# Thread: HSC 2018 MX2 Marathon

1. ## Re: HSC 2018 MX2 Marathon

Originally Posted by mrbunton
i) the line created is bx+ay=0.since you said i) is not the locus of z; and z can be truly anything; then we can observe that bx+ay=0 only yields to purely real values; so it becomes the line y=0 on the imaginary number plane

ii) (x-p)^2+(y-q)^2= k^2
sub y=0 and expand and bring to one side
x^2 -(2p)x +(p^2+ q^2 - k^2) =0
product of roots: z1*z2= p^2 + q^2 - k^2

which is the same thing as we are meant to show. normally one would say the product of the roots are just the real parts of z1 and z2; but there is no imaginary part so condition is still true. But in an exam u would of been expected to spend a couple more lines to actually be rigorous but im lazy.
How can you say that the equation is y=0 on the imaginary plane but then sub into an equation that's on the real number plane? Wouldn't you have to sub in bx + ay = 0?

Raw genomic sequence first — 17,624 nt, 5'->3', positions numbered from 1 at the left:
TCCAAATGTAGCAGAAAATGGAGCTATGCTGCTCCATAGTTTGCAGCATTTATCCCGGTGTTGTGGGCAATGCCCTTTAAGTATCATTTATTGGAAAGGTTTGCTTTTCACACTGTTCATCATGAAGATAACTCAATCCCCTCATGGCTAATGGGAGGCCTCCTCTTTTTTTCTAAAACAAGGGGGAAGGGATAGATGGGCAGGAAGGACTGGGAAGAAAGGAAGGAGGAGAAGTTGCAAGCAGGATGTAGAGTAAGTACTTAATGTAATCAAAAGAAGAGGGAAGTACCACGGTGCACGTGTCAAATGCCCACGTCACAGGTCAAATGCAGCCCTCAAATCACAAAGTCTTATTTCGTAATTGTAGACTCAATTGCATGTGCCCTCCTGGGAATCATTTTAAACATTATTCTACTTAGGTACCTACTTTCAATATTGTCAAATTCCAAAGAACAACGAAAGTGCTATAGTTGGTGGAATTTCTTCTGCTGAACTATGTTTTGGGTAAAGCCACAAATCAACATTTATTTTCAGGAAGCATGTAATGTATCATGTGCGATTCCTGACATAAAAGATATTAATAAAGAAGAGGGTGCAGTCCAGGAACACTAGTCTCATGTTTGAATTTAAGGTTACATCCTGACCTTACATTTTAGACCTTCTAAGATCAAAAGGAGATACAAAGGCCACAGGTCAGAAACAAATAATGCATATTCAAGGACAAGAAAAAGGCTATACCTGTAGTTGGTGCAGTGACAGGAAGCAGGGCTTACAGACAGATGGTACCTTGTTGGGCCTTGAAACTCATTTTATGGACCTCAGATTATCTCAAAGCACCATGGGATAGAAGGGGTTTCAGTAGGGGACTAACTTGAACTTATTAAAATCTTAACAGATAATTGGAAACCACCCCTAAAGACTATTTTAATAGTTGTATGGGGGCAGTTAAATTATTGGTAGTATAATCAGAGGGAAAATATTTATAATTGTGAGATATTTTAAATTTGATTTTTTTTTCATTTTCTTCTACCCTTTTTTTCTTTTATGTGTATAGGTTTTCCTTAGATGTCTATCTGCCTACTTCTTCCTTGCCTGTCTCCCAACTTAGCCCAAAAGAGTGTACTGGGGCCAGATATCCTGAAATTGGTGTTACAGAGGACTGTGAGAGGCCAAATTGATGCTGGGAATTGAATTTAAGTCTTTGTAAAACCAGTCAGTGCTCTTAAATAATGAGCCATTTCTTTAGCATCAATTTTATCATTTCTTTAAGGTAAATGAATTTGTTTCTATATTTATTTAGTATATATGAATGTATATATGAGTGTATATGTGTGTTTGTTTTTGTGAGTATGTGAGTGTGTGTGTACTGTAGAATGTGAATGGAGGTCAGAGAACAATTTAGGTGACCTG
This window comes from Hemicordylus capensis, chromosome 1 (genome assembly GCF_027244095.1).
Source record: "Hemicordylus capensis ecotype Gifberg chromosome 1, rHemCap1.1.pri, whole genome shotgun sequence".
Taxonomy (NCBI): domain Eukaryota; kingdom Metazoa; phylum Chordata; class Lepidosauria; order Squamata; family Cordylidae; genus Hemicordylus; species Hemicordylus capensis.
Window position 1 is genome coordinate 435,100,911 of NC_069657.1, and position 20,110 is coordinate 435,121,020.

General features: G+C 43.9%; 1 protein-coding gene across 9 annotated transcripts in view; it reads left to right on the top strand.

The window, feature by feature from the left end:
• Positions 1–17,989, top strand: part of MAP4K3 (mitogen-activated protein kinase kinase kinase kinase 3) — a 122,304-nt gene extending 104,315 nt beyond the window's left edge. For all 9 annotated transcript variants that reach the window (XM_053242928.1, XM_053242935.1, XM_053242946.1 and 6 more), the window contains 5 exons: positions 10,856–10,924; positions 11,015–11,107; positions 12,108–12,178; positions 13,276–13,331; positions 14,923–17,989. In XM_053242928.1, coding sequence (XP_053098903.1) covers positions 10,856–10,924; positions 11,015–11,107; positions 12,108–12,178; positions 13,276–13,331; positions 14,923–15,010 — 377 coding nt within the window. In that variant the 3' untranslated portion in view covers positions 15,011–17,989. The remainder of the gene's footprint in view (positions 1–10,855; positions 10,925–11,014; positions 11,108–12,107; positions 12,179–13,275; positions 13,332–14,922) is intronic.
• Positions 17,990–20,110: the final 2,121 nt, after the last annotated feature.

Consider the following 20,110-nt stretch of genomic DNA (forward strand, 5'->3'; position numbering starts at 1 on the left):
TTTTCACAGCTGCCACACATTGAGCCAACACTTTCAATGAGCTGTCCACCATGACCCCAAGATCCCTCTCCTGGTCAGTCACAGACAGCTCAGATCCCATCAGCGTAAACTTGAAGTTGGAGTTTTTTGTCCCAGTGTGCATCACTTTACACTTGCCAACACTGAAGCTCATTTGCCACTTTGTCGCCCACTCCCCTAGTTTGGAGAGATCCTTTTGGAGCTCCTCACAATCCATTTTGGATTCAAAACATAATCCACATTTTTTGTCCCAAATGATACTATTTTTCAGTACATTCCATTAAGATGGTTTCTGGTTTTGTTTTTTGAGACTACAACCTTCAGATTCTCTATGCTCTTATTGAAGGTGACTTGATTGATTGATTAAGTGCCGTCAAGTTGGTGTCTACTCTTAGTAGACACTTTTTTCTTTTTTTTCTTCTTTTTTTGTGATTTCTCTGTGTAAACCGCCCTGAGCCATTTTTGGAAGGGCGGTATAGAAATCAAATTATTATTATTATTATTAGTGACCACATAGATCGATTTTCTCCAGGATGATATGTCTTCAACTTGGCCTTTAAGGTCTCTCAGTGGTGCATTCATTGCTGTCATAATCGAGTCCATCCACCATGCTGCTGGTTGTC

2. ## Re: HSC 2018 MX2 Marathon

ya rip me. i misinterpreted what z as a variable point meant. i thought it meant z could be anything and that the line was dependent on what z was; although that doesnt make much sense once you think about it.

3. ## Re: HSC 2018 MX2 Marathon

Originally Posted by altSwift
$\noindent Given z = x + iy is a variable point and \alpha = a + ib is a fixed point on the Argand plane,$

$\noindent (i) Show that z\alpha -\bar{z}\bar{\alpha} = 0 represents a straight line through the origin O$

$\noindent (ii) Suppose that z\textsubscript{1} and z\textsubscript{2} are the solutions to the simultaneous equations: z\alpha -\bar{z}\bar{\alpha} = 0 and \mid z - \beta \mid = k , where \beta = p + iq , and where p, q and k are positive real numbers, show that \mid z\textsubscript{1} \mid \mid z\textsubscript{2} \mid = \mid p^2 + q^2 - k^2 \mid$
Originally Posted by mrbunton
ya rip me. i misinterpreted what z as a variable point meant. i thought it meant z could be anything and that the line was dependent on what z was; although that doesnt make much sense once you think about it.
$\noindent Hint: Draw the loci on an argand diagram and consider circle geometry theorems$

4. ## Re: HSC 2018 MX2 Marathon

What is the solution of z^2 = i*(conjugate of z)

5. ## Re: HSC 2018 MX2 Marathon

x² − y² = y & 2xy = x
x=0, y = -1,0
or
y=½, x = ±½√3

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